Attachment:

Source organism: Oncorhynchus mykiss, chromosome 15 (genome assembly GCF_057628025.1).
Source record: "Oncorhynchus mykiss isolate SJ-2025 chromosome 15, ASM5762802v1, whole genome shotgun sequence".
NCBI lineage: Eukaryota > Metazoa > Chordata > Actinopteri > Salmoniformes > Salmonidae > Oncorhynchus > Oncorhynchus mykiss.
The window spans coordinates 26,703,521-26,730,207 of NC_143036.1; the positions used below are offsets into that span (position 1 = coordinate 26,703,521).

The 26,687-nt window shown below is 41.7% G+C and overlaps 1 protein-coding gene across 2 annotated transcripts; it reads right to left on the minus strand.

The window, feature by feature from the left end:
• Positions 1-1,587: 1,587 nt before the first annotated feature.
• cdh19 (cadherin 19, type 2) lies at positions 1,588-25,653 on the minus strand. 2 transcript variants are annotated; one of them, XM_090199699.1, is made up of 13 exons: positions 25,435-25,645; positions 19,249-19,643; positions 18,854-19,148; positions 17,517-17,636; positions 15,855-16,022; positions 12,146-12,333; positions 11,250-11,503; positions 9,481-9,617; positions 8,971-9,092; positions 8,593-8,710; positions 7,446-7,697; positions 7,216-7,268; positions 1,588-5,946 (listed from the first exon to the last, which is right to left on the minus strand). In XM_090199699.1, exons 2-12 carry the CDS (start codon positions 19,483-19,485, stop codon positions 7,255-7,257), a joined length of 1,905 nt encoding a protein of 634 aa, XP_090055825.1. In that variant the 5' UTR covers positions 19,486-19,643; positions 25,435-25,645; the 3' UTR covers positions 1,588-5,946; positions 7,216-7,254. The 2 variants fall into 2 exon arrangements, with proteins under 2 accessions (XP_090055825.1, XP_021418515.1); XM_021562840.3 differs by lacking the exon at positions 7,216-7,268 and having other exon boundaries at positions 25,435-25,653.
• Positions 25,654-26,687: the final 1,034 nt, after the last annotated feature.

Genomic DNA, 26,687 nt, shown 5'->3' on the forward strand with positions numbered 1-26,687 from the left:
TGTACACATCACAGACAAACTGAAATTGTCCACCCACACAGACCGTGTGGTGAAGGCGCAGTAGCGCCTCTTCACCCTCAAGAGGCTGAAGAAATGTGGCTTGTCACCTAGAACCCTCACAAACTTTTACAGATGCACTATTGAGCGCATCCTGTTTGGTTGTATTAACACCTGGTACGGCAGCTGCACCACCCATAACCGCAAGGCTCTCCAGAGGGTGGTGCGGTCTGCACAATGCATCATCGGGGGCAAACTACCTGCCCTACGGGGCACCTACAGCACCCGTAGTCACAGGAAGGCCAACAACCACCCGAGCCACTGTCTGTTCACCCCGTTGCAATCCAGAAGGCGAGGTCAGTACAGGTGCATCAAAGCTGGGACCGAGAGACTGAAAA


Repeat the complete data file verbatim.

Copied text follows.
Source organism: Oncorhynchus mykiss, chromosome 15 (genome assembly GCF_057628025.1).
Source record: "Oncorhynchus mykiss isolate SJ-2025 chromosome 15, ASM5762802v1, whole genome shotgun sequence".
NCBI lineage: Eukaryota > Metazoa > Chordata > Actinopteri > Salmoniformes > Salmonidae > Oncorhynchus > Oncorhynchus mykiss.
The window spans coordinates 26,703,521-26,730,207 of NC_143036.1; the positions used below are offsets into that span (position 1 = coordinate 26,703,521).

The 26,687-nt window shown below is 41.7% G+C and overlaps 1 protein-coding gene across 2 annotated transcripts; it reads right to left on the minus strand.

The window, feature by feature from the left end:
• Positions 1-1,587: 1,587 nt before the first annotated feature.
• cdh19 (cadherin 19, type 2) lies at positions 1,588-25,653 on the minus strand. 2 transcript variants are annotated; one of them, XM_090199699.1, is made up of 13 exons: positions 25,435-25,645; positions 19,249-19,643; positions 18,854-19,148; positions 17,517-17,636; positions 15,855-16,022; positions 12,146-12,333; positions 11,250-11,503; positions 9,481-9,617; positions 8,971-9,092; positions 8,593-8,710; positions 7,446-7,697; positions 7,216-7,268; positions 1,588-5,946 (listed from the first exon to the last, which is right to left on the minus strand). In XM_090199699.1, exons 2-12 carry the CDS (start codon positions 19,483-19,485, stop codon positions 7,255-7,257), a joined length of 1,905 nt encoding a protein of 634 aa, XP_090055825.1. In that variant the 5' UTR covers positions 19,486-19,643; positions 25,435-25,645; the 3' UTR covers positions 1,588-5,946; positions 7,216-7,254. The 2 variants fall into 2 exon arrangements, with proteins under 2 accessions (XP_090055825.1, XP_021418515.1); XM_021562840.3 differs by lacking the exon at positions 7,216-7,268 and having other exon boundaries at positions 25,435-25,653.
• Positions 25,654-26,687: the final 1,034 nt, after the last annotated feature.

Genomic DNA, 26,687 nt, shown 5'->3' on the forward strand with positions numbered 1-26,687 from the left:
TGTACACATCACAGACAAACTGAAATTGTCCACCCACACAGACCGTGTGGTGAAGGCGCAGTAGCGCCTCTTCACCCTCAAGAGGCTGAAGAAATGTGGCTTGTCACCTAGAACCCTCACAAACTTTTACAGATGCACTATTGAGCGCATCCTGTTTGGTTGTATTAACACCTGGTACGGCAGCTGCACCACCCATAACCGCAAGGCTCTCCAGAGGGTGGTGCGGTCTGCACAATGCATCATCGGGGGCAAACTACCTGCCCTACGGGGCACCTACAGCACCCGTAGTCACAGGAAGGCCAACAACCACCCGAGCCACTGTCTGTTCACCCCGTTGCAATCCAGAAGGCGAGGTCAGTACAGGTGCATCAAAGCTGGGACCGAGAGACTGAAAA